Too many of us?

Population growth

When, in 1798, the Reverend Thomas Robert Malthus described how unchecked population growth would outstrip the planet’s ability to sustain humanity, he was derided as his concerns were probably premature, but that does not diminish the core truth of his argument — an argument that seems on the brink of being vindicated.

When, just over 50 years ago, US President John F Kennedy was assassinated, the world’s human population was half what it is now and that growth rate, unsustainable as it seems, is set to continue if not accelerate.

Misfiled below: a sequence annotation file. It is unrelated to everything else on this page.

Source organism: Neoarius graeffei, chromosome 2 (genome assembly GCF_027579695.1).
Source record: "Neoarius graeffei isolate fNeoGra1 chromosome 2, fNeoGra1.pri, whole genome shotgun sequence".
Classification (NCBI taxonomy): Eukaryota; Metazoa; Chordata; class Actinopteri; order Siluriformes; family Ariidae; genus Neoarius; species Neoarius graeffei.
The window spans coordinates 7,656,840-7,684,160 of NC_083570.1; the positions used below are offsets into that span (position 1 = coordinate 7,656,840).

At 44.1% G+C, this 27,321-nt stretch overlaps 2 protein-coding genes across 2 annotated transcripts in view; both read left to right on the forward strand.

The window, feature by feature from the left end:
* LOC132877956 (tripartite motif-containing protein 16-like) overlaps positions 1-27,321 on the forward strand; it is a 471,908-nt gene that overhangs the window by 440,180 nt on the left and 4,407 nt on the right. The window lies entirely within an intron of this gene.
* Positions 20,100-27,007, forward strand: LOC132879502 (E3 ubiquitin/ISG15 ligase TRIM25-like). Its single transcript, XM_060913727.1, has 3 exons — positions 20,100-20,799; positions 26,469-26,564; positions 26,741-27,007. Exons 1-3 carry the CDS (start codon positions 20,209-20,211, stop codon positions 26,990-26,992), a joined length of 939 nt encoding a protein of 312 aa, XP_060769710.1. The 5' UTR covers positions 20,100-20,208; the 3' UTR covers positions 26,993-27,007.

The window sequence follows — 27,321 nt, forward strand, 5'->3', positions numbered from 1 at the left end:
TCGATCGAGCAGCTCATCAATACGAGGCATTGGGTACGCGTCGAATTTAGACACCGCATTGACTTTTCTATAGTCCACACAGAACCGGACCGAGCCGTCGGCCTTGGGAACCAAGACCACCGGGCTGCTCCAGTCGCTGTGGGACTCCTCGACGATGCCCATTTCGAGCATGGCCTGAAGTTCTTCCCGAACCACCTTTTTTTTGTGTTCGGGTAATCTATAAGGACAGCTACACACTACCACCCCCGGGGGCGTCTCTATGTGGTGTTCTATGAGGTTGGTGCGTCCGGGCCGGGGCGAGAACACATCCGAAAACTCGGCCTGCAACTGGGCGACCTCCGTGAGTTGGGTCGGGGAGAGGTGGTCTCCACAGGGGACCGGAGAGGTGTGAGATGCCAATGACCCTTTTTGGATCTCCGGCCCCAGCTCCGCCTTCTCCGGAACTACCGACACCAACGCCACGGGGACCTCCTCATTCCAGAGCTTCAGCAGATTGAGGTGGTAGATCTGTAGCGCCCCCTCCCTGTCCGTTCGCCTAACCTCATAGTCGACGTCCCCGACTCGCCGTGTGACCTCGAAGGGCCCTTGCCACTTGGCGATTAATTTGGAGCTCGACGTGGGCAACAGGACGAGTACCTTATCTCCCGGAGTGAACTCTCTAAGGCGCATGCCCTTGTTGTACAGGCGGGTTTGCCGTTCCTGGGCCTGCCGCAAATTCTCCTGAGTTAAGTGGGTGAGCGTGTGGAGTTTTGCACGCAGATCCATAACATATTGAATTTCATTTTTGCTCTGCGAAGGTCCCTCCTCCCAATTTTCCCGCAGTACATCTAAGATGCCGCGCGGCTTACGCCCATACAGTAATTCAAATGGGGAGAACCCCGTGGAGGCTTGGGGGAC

Indeed, population growth seems so relentless that an Australian study has concluded that a worldwide conflict that exacted the same toll on humanity as the last century’s two World Wars — a figure shy of 100m — would hardly deflect the ever-upward population graph.

As population figures swing inexorably towards supporting Malthus’ warning, is there any possibility that those who so vehemently oppose water charges might make a connection between the two issues?

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